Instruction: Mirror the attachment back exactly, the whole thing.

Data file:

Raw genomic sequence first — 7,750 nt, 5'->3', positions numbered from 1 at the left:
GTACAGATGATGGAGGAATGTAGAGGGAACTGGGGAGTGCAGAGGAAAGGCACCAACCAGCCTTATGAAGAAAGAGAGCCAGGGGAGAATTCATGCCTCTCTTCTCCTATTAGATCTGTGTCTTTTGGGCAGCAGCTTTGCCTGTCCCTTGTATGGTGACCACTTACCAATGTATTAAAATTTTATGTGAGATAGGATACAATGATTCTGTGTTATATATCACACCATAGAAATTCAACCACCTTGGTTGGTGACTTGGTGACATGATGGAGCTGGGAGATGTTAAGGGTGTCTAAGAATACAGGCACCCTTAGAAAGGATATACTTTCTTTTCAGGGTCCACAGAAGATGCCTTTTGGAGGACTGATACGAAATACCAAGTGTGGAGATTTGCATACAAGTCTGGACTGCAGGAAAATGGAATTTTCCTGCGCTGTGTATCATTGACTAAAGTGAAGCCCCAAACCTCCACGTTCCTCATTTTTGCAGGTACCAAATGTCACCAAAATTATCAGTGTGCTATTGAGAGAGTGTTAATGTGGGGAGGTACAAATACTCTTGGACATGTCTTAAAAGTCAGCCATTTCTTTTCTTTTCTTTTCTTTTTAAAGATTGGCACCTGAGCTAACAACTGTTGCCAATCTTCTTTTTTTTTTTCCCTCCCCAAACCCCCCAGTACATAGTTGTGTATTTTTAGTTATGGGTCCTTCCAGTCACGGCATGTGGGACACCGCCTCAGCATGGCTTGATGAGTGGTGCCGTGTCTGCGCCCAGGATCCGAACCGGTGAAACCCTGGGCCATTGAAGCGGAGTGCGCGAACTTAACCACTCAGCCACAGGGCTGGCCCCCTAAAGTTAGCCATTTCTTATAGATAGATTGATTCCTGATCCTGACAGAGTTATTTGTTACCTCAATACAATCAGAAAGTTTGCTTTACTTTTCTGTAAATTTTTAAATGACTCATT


Raw genomic sequence first — 7,750 nt, 5'->3', positions numbered from 1 at the left:
GTACAGATGATGGAGGAATGTAGAGGGAACTGGGGAGTGCAGAGGAAAGGCACCAACCAGCCTTATGAAGAAAGAGAGCCAGGGGAGAATTCATGCCTCTCTTCTCCTATTAGATCTGTGTCTTTTGGGCAGCAGCTTTGCCTGTCCCTTGTATGGTGACCACTTACCAATGTATTAAAATTTTATGTGAGATAGGATACAATGATTCTGTGTTATATATCACACCATAGAAATTCAACCACCTTGGTTGGTGACTTGGTGACATGATGGAGCTGGGAGATGTTAAGGGTGTCTAAGAATACAGGCACCCTTAGAAAGGATATACTTTCTTTTCAGGGTCCACAGAAGATGCCTTTTGGAGGACTGATACGAAATACCAAGTGTGGAGATTTGCATACAAGTCTGGACTGCAGGAAAATGGAATTTTCCTGCGCTGTGTATCATTGACTAAAGTGAAGCCCCAAACCTCCACGTTCCTCATTTTTGCAGGTACCAAATGTCACCAAAATTATCAGTGTGCTATTGAGAGAGTGTTAATGTGGGGAGGTACAAATACTCTTGGACATGTCTTAAAAGTCAGCCATTTCTTTTCTTTTCTTTTCTTTTTAAAGATTGGCACCTGAGCTAACAACTGTTGCCAATCTTCTTTTTTTTTTTCCCTCCCCAAACCCCCCAGTACATAGTTGTGTATTTTTAGTTATGGGTCCTTCCAGTCACGGCATGTGGGACACCGCCTCAGCATGGCTTGATGAGTGGTGCCGTGTCTGCGCCCAGGATCCGAACCGGTGAAACCCTGGGCCATTGAAGCGGAGTGCGCGAACTTAACCACTCAGCCACAGGGCTGGCCCCCTAAAGTTAGCCATTTCTTATAGATAGATTGATTCCTGATCCTGACAGAGTTATTTGTTACCTCAATACAATCAGAAAGTTTGCTTTACTTTTCTGTAAATTTTTAAATGACTCATT